Secondly, supplies of N95 masks are all but depleted. There continue to be illnesses, such as tuberculosis, that require caretakers to protect themselves from exposure with N95 masks. It makes little sense to stress an already exhausted supply chain by adopting an essentially unproven recommendation to use this level of protection for a virus that causes only mild illness.

We also remain uncertain of how H1N1 is transmitted. There is quite reasonable suspicion that it is transmitted by respiratory droplets, but the possibility exists that an entirely different mode of transmission such as fecal material (diarrhea, sewage) could be responsible for spreading H1N1. The virus is too young and the research too sparse to confidently know all the routes of H1N1 transmission. That said, many experts believe that encouraging health care workers to wear N95 masks could provide a false sense of protection.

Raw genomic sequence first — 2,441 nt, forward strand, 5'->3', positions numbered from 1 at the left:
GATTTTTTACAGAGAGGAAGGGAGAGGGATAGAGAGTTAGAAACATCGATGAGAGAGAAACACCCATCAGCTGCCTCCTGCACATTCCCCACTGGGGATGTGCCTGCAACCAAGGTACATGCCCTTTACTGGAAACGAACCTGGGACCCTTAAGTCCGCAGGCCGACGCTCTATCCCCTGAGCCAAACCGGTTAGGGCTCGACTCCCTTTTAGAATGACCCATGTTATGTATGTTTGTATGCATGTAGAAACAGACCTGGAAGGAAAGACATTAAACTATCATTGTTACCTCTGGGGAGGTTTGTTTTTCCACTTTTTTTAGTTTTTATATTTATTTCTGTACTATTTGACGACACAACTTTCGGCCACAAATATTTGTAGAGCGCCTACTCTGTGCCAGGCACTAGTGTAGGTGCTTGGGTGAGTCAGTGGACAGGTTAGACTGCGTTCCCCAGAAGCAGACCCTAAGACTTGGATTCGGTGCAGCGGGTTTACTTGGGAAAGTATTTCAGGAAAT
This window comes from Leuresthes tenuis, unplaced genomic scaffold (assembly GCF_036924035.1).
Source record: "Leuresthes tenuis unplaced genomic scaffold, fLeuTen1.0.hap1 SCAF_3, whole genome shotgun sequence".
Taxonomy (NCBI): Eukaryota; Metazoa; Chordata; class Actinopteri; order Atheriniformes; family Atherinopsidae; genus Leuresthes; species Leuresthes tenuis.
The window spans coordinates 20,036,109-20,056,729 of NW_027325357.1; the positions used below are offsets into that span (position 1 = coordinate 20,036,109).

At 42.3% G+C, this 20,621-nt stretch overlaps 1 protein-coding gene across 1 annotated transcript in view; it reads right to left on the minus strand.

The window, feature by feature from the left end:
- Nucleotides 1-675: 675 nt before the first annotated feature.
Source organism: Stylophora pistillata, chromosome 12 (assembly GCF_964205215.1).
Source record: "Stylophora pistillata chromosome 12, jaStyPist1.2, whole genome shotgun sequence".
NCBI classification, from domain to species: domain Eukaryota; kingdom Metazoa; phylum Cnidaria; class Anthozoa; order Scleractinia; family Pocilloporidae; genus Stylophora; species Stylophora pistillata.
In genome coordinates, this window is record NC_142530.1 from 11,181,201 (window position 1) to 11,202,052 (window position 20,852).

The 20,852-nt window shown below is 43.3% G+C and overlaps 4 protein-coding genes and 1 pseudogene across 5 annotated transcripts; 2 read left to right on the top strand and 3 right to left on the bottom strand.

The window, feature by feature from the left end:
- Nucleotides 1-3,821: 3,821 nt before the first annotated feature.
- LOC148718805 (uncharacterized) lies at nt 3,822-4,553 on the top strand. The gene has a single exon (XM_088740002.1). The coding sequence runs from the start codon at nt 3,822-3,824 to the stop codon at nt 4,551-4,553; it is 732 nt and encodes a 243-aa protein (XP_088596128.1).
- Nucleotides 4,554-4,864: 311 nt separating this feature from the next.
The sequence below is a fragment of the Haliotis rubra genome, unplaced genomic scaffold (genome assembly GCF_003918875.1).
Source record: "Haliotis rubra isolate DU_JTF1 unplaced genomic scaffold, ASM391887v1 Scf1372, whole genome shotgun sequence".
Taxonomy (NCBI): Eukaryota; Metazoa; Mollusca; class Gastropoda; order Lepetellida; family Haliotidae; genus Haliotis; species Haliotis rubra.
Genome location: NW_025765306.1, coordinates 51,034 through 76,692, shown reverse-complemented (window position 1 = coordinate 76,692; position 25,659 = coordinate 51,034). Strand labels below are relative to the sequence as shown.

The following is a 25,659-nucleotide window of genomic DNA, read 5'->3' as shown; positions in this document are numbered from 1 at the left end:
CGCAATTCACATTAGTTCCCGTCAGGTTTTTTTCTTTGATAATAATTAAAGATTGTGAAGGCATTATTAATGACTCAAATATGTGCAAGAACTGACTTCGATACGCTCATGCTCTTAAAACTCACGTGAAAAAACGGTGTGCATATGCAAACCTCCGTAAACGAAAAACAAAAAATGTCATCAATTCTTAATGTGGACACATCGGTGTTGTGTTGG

I do believe that states' advice to apply a surgical (simple) mask to both patient and health care worker makes the most sense. H1N1 is less of a threat than seasonal flu. It's illogical to use more protection for an illness that is less severe.

Mike McEvoy, PhD, REMT-P, RN, CCRN, is the EMS coordinator for Saratoga County and the EMS director on the Board of the New York State Association of Fire Chiefs. Read his columns, 'Drug Whys'  and 'Firemedically.'

Loeb and colleagues randomly assigned 446 nurses from eight hospitals in Ontario to either wear surgical masks or fit-tested N95s last flu season. Fit-tested means the wearer has undergone a process to learn how to form a seal with the respirator around her or his mouth and nose.

The researchers ensured there was a mix of both in the various units involved, to increase the chances the volunteers in each group had similar levels of exposure to influenza.

They also took blood samples at the beginning and the end of the study to look for antibody changes that would signal whether the nurses became infected over the course of the trial.

Only about 30 per cent of nurses in both groups got a flu shot.

Testing showed 23.6 per cent of the nurses who wore surgical masks got infected with flu during the course of the season, compared to 22.9 per cent of the nurses wearing the N95s. The difference is not statistically significant, meaning the masks were no more or less effective at preventing infection than the N95s.